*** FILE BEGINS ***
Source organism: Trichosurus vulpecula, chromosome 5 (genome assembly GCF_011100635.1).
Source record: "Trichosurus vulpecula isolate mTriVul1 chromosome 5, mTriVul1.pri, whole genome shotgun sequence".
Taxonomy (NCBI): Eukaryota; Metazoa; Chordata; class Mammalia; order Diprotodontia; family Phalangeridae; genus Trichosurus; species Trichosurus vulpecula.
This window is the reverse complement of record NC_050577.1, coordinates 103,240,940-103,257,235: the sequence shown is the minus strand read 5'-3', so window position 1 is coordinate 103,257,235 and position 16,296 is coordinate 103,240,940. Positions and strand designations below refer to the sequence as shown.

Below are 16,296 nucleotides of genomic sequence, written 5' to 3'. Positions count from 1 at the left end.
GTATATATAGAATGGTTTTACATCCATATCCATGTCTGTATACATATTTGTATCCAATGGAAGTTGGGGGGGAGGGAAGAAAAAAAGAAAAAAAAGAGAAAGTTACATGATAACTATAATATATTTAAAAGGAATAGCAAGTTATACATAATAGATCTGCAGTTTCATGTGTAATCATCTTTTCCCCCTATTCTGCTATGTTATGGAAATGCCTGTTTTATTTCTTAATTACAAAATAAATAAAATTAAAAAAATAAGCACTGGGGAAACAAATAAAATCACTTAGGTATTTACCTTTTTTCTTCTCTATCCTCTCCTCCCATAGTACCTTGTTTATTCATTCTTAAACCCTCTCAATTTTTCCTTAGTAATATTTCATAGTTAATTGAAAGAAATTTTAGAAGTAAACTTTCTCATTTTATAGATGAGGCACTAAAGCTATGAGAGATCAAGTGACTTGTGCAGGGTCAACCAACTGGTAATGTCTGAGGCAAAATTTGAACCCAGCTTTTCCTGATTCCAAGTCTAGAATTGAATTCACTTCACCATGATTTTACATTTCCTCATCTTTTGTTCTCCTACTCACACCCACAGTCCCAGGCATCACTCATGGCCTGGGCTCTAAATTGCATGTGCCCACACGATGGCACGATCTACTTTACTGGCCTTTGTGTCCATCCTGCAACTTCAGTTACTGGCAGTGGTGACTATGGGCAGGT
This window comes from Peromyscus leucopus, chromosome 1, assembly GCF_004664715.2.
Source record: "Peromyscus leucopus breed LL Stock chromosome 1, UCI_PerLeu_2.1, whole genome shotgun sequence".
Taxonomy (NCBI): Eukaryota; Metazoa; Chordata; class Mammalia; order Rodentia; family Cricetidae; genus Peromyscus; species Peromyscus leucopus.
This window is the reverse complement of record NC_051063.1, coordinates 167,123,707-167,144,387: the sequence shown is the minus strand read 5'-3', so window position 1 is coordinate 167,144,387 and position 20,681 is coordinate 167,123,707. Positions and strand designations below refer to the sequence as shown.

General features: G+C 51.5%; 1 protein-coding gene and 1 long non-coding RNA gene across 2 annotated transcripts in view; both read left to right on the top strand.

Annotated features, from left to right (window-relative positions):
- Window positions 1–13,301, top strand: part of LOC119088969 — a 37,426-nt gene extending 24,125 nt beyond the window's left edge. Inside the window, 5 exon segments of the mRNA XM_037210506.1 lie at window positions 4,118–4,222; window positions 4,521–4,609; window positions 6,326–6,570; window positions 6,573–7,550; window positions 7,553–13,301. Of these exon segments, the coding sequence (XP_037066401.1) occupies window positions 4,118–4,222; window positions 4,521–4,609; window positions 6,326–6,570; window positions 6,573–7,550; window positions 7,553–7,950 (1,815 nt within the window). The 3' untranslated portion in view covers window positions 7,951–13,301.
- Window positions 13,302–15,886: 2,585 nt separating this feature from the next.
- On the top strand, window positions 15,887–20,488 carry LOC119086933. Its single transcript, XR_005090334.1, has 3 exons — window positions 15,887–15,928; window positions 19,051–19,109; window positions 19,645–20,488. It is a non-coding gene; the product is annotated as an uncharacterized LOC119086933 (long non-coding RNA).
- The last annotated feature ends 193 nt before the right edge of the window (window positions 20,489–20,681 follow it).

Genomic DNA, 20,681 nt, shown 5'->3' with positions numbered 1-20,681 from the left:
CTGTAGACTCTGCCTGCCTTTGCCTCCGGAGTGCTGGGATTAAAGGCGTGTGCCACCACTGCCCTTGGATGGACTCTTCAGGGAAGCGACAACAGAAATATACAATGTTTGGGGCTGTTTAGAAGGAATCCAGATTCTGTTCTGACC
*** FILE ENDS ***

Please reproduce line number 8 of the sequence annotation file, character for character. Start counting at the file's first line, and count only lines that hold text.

Source record: "Peromyscus leucopus breed LL Stock chromosome 1, UCI_PerLeu_2.1, whole genome shotgun sequence".